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Crew heard cheers as Confederate general's statue toppled in Monroe Park 

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Posted at 12:02 AM, Jun 07, 2020
and last updated 2020-06-07 19:52:44-04

RICHMOND, Va. -- A Confederate statue in Richmond's Monroe Park was toppled by demonstrators Saturday night.

The 129-year-old statue to Confederate Gen. Williams Carter Wickham, which stands near a crosswalk leading to Virginia Commonwealth University’s main campus, was pulled from its base and tumbled to the ground around 10:45 p.m. The statue's base was also tagged with graffiti similarly to the Confederate statues on nearby Monument Avenue.

"A pretty surreal scene that just unfolded here at Monroe Park about 20 minutes ago," reporter Matthew Fultz said on CBS 6 News at 11 p.m. "Wickham was a Virginia lawyer, plantation owner and politician, as well as a Confederate cavalry general."

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Fultz said that he and a photographer were editing video inside their car parked outside the park when they heard cheers.

"Several people spoke to us and said that the monument had just been pulled down," Fultz said.

Wickham Statue September 2018 (SOURCE: George Copeland Jr. and Irena Schunn)
Wickham Statue September 2018 (SOURCE: George Copeland Jr. and Irena Schunn)

Two sets of ropes were spotted on the ground and dozens of motorcycles were driving off and Fultz and his photographer arrived to the scene.

The year before Monroe Park reopened after a nearly two-year renovation in September of 2018, Clayton and Will Wickham, great-great-great-grandchildren of the general, contacted Richmond Mayor Levar Stoney and the Richmond City Council to ask the statue be removed from the park or be reinterpreted, citing the large number of people related to similar figures speaking out against similar memorials, VCU iPadJournos reported.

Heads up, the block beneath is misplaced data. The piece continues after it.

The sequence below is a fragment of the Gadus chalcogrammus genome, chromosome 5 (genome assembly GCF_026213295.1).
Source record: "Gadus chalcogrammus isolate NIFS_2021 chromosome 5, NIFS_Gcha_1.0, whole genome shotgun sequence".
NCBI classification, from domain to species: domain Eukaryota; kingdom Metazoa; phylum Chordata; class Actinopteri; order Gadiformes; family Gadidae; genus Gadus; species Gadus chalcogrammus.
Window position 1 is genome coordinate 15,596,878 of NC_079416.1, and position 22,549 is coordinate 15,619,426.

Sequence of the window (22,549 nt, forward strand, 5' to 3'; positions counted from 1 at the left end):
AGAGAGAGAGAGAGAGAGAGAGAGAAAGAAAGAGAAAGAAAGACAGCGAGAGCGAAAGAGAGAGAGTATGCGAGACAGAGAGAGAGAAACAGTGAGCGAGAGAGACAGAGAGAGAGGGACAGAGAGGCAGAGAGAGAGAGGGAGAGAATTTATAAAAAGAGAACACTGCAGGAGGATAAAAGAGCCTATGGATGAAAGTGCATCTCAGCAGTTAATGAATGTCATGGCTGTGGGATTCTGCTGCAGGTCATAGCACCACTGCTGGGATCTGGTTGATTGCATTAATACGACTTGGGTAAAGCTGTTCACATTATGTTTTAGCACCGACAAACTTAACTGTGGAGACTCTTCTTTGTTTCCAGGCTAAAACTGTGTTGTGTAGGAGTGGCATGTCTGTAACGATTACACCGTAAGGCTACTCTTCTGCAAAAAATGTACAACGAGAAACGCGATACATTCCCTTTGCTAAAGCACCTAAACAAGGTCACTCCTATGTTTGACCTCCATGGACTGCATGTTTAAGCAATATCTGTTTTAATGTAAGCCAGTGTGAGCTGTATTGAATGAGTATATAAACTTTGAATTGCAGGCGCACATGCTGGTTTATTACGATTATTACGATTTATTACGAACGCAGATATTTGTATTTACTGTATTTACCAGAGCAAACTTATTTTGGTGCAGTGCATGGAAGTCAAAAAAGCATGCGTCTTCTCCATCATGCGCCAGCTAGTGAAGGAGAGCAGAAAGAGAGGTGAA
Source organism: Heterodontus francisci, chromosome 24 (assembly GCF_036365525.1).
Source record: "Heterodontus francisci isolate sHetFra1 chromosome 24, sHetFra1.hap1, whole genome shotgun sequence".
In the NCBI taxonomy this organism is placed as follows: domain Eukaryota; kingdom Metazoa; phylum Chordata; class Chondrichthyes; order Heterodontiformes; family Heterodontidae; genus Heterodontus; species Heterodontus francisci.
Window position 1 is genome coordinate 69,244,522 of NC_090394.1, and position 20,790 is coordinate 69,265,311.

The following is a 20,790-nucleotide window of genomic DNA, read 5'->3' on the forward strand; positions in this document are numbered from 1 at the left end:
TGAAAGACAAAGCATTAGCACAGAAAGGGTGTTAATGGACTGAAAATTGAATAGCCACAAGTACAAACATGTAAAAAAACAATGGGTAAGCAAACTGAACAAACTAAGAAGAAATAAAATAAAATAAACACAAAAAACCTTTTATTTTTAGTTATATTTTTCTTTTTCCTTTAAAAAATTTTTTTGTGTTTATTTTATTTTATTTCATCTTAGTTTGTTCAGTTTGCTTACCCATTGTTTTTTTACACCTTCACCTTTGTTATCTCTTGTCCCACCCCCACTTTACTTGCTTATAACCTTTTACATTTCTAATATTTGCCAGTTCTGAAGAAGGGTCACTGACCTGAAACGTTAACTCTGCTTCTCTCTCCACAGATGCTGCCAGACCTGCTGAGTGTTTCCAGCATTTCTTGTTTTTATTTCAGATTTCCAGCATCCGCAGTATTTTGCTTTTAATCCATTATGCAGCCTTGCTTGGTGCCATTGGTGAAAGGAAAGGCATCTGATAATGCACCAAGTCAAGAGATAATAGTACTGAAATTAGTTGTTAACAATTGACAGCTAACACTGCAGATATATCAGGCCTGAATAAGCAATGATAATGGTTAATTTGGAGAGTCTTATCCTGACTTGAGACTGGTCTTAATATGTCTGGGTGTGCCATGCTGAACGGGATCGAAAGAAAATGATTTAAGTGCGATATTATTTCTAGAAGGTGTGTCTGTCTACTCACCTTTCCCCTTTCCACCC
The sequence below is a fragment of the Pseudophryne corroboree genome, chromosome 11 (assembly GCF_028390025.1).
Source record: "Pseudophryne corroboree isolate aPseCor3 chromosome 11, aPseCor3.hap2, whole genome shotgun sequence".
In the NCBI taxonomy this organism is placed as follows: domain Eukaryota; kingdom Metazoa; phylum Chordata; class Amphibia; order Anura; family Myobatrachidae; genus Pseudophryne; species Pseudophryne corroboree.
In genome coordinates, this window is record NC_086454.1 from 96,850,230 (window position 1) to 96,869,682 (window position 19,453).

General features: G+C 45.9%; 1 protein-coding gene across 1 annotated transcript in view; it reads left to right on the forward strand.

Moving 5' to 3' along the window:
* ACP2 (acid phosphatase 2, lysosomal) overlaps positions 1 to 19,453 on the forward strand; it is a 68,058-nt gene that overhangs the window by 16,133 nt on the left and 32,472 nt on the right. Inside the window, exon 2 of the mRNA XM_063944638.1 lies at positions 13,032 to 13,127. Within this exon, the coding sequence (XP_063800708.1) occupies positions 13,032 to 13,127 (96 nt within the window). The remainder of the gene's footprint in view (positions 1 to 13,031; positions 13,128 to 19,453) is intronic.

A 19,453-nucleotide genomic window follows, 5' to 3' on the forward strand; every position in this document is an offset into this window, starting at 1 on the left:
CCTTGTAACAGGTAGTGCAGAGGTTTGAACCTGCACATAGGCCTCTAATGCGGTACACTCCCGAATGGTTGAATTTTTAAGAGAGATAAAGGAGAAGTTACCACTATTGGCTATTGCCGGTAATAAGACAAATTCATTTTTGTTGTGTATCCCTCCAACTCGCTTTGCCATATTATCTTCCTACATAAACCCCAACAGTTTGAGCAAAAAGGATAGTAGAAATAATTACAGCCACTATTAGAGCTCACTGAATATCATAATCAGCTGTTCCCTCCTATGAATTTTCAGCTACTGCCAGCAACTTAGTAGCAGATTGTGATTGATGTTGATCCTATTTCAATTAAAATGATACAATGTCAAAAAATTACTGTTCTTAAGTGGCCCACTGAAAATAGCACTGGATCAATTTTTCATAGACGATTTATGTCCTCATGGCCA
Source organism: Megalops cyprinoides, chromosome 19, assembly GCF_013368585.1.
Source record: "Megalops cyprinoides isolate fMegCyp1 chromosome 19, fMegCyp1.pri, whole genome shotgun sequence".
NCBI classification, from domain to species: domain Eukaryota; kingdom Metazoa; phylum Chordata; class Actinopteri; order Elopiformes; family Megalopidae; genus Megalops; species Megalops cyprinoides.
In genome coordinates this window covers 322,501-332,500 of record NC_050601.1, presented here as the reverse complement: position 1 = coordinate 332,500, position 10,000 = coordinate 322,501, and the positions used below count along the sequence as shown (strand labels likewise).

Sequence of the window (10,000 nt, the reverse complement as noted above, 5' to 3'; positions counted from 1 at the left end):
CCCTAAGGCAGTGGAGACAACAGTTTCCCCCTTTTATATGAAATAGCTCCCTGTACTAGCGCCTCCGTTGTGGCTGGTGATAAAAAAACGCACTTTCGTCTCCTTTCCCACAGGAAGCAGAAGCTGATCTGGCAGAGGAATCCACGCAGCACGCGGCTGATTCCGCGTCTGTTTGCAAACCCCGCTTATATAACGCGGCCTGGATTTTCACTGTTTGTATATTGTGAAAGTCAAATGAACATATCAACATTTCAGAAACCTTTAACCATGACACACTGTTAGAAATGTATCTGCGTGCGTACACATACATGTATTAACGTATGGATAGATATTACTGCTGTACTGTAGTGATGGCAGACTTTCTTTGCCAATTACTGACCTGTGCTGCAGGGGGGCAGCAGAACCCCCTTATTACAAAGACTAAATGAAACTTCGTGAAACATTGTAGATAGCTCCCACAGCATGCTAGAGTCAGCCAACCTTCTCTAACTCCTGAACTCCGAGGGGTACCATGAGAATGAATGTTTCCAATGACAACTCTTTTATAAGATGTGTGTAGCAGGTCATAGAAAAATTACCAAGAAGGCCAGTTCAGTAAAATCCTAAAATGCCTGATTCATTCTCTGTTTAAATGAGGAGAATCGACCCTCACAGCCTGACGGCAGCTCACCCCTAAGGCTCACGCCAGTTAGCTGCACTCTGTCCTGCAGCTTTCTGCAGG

Besides sending a letter to Stoney, the Wickhams met with Alice Massie, president of the Monroe Park Conservancy, the non-profit shepherding the park’s renovation.

“Our ancestry is something we have to grapple with and can’t ignore as people, and it shapes who we are and there’s the history of privilege and shame that accompanies our family history,” Clayton Wickham said in an interview with the Richmond Times-Dispatch in 2017.

The statue to Richmond native and lawyer was erected in 1891, according to the Hanover County Historical Society.

Cross commemorates former Virginia Gov. Fitzhugh Lee (SOURCE: George Copeland Jr. and Irena Schunn)
Cross commemorates former Virginia Gov. Fitzhugh Lee (SOURCE: George Copeland Jr. and Irena Schunn)

The park is also home to a stone cross commemorating former Virginia Gov. Fitzhugh Lee, a Confederate General and the nephew of Robert E. Lee, as well as a monument to industrialist and Lost Cause proponent Joseph Bryan.

The park itself served as a Confederate instructional camp and later as a military hospital during the Civil War.

Earlier Saturday, protests were peaceful in the city. Richmond Sheriff Antionette Irving lead a march from the city jail to a peace fountain in a nearby park in the morning.

A group marked from Willow Lawn down Monument Avenue to the statue to Confederate Gen. Robert E. Lee statue on Monument Avenue.

Earlier in the evening, another group marched in circles around the 130-year-old monument.

"We saw dozens of African American men dressed up in suits," Fultz said. "And they were joined by hundreds of people around the Richmond as they did eight laps around the moment in honor of George Floyd."

Virginia Gov. Ralph Northam on Thursday ordered the removal of state-owned Lee statue from Monument Avenue in Richmond as soon as possible.

“A New Day is coming not only for the Commonwealth, but for the United States and for the world,” Robert W. Lee IV, the fourth great-nephew of Confederate general Robert E. Lee said during a news conference about the removal. “To those of you who might be hedging your bets that this is not the time to do this, when will be the right time. When will it be right to address the white supremacy and racism that we have made an idol of my uncle out of?”

"I never thought I would see it come down," one man said about the Lee statue. " I like to see me and my brothers coming out here, doing big things like this."